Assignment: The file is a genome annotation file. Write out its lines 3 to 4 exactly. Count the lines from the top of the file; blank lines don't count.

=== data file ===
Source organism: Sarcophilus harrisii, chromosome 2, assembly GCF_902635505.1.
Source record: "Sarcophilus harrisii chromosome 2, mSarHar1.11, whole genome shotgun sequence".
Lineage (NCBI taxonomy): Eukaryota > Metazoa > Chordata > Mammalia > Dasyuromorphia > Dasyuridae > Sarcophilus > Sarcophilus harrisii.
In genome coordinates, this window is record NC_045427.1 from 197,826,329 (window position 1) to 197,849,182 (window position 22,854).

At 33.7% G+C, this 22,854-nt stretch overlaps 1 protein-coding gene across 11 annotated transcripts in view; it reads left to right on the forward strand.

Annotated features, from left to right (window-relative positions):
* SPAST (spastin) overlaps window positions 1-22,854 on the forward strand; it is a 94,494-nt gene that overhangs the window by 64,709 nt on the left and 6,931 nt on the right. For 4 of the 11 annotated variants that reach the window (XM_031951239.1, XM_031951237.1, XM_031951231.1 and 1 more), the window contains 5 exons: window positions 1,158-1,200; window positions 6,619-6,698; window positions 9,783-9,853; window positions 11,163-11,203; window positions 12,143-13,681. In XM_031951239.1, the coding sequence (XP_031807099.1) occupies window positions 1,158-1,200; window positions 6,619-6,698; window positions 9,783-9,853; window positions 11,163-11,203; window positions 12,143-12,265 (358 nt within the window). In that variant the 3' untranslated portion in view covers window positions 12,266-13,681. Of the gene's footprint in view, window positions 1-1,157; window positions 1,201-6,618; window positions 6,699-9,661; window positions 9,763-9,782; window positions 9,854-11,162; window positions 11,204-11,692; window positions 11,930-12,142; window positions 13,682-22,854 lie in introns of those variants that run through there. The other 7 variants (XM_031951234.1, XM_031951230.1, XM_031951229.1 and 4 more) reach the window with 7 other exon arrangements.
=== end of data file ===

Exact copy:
Lineage (NCBI taxonomy): Eukaryota > Metazoa > Chordata > Mammalia > Dasyuromorphia > Dasyuridae > Sarcophilus > Sarcophilus harrisii.
In genome coordinates, this window is record NC_045427.1 from 197,826,329 (window position 1) to 197,849,182 (window position 22,854).